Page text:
• delta-13C and Diet: Analysis of Norwegian Human Skeletons

      Johansen, Olav Sverre; Gulliksen, Steinar; Nydal, Reidar (American Journal of Science, 1986-01-01)
      The relationship between 13C content of human bone and the marine fraction in the individual diet is well established. In the present investigation human skeletons from inland and coastal areas in Norway were analyzed. Both regional and chronologic differences are revealed, and larger variability than expected at specific sites indicate more complex cultural adaptations than earlier recognized. Extremely high delta-13C values, comparable with those obtained from Eskimo sites, are found for material from Early Stone Age fishing/hunting communities.
    • Discordant Ages Related to Reservoir Effect of Associated Archaeologic Remains from the Tunel Site, Beagle Channel, Argentine Republic

      Albero, Miguel C.; Angiolini, Fernando E.; Piana, Ernesto L. (American Journal of Science, 1986-01-01)
      Evidence of a tradition of human maritime adaptation was recovered from various sites at Beagle Channel dating back to ca 6000 yr BP. Final occupations date to European settlement in the 19th century. The Túnel site exhibits discontinuous human occupation ranging from 6000 to 500 yr BP, represented by different archaeologic remains in each layer. Associated charcoal, mollusk shells, and Lama guanicoe and Arctocephalus australis bones were dated. Shells and Arctocephalus are consistently older than charcoal, demonstrating the reservoir effect at Beagle Channel. Results encourage further work in the area to evaluate the spatial and temporal magnitude of the effect.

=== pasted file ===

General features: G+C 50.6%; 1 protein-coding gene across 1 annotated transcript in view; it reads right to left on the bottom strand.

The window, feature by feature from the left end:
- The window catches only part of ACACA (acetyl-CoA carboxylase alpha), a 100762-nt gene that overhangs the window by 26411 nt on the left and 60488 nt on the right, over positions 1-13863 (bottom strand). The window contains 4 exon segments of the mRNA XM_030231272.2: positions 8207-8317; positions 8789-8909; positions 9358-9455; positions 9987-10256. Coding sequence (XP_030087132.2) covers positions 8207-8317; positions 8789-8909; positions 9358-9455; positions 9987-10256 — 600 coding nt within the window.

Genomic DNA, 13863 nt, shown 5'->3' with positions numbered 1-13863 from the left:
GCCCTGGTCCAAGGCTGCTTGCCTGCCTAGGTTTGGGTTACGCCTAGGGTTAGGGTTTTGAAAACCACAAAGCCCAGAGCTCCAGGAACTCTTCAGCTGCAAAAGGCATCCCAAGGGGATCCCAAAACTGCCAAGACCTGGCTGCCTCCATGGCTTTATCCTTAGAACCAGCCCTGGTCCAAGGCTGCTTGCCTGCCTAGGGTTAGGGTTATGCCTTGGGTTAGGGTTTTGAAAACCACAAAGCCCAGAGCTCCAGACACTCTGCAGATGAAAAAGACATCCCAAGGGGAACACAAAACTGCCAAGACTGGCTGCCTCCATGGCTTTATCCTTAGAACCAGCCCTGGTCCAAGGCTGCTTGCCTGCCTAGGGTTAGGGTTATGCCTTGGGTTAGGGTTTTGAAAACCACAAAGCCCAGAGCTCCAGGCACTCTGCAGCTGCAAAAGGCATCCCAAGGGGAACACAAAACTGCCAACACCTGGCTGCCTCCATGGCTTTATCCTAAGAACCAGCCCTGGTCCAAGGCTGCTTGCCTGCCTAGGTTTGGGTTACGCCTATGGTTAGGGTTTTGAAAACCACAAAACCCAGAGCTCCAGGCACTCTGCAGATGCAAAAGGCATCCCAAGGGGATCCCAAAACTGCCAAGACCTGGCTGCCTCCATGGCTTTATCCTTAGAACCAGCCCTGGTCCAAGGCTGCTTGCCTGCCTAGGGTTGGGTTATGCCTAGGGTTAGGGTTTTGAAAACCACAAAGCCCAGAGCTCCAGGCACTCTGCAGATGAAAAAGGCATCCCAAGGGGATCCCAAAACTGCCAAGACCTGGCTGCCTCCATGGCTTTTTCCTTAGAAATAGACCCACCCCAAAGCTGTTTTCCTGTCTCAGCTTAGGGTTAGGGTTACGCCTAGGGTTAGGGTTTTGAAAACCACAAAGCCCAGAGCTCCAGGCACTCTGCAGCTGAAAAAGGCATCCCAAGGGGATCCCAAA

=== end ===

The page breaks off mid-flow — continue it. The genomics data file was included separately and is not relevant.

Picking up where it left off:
• Early Slavonic Settlements and Navigation at the Mouth of the Odra River

      Awsiuk, Romuald; Filipowiak, Władyslaw; Goslar, Tomasz; Pazdur, Anna; Pazdur, Mieczysław F. (American Journal of Science, 1986-01-01)
      An attempt is presented to establish an absolute chronology of early Slavonic habitation in the region of the mouth of the Odra River up to the Baltic and to find associations with a series of stave boats and dugouts of different levels of technology and navigation. The methodology of the research project is presented and some conclusions of a general nature are drawn from the results already obtained.
    • Is Radiocarbon Dating Obsolescent for Archaeologists?

      Ottaway, Barbara S. (American Journal of Science, 1986-01-01)
      This paper will deal with two major points: 1) the lack of feedback between archaeologists supplying samples and using radiocarbon dating, and physicists carrying out 14C dating measurements; and 2) the problem of calibrating groups of 14C dates in a statistically meaningful way.
    • Lódź Radiocarbon Dates II